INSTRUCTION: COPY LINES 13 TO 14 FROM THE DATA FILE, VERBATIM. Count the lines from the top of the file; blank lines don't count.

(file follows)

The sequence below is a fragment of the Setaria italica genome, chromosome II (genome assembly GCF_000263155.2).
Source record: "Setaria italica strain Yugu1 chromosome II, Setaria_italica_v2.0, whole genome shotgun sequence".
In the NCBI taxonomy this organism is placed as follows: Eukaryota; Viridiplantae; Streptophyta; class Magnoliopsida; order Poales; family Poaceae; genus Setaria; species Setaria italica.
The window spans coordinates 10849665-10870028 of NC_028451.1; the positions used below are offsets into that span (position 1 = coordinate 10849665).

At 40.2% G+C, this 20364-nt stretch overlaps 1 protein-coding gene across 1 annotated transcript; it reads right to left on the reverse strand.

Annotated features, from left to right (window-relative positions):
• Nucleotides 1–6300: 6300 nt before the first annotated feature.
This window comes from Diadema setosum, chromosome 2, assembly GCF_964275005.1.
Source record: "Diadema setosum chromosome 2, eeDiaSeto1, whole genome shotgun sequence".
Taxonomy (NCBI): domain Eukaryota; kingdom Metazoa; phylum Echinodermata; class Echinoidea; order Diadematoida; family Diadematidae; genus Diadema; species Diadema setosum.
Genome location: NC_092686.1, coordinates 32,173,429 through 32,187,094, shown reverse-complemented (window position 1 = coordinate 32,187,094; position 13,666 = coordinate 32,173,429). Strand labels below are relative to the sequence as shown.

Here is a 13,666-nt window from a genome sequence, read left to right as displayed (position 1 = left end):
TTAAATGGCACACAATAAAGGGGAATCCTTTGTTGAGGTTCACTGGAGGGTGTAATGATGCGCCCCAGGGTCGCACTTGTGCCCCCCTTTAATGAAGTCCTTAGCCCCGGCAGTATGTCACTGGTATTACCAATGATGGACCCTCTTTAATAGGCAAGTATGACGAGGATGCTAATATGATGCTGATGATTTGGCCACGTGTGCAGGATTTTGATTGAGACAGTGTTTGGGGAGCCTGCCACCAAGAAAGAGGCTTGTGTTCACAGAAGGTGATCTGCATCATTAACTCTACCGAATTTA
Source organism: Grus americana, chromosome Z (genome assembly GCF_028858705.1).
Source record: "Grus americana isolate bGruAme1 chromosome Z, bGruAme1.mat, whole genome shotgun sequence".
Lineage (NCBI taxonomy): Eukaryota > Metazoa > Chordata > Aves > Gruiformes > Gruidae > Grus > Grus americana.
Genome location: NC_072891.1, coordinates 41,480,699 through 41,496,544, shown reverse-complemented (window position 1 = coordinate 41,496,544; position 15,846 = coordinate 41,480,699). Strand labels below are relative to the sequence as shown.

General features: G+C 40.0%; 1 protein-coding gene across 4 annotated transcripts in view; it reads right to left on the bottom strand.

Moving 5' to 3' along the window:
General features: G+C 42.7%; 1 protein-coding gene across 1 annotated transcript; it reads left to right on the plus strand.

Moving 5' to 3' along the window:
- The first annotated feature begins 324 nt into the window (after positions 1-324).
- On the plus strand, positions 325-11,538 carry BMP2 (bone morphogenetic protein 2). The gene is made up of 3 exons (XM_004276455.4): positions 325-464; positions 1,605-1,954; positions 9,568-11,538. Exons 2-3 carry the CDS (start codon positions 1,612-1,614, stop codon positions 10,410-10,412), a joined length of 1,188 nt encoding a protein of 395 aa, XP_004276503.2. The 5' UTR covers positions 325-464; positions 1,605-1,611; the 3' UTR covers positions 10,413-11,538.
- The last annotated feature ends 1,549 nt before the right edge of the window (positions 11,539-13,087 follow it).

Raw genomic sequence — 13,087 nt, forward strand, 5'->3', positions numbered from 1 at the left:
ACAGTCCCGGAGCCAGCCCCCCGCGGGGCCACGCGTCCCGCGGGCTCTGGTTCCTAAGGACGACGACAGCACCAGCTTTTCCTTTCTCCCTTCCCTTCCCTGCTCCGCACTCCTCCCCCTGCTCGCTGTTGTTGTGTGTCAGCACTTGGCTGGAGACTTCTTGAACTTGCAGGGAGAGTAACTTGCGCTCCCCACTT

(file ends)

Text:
TTAAATGGCACACAATAAAGGGGAATCCTTTGTTGAGGTTCACTGGAGGGTGTAATGATGCGCCCCAGGGTCGCACTTGTGCCCCCCTTTAATGAAGTCCTTAGCCCCGGCAGTATGTCACTGGTATTACCAATGATGGACCCTCTTTAATAGGCAAGTATGACGAGGATGCTAATATGATGCTGATGATTTGGCCACGTGTGCAGGATTTTGATTGAGACAGTGTTTGGGGAGCCTGCCACCAAGAAAGAGGCTTGTGTTCACAGAAGGTGATCTGCATCATTAACTCTACCGAATTTA
Source organism: Grus americana, chromosome Z (genome assembly GCF_028858705.1).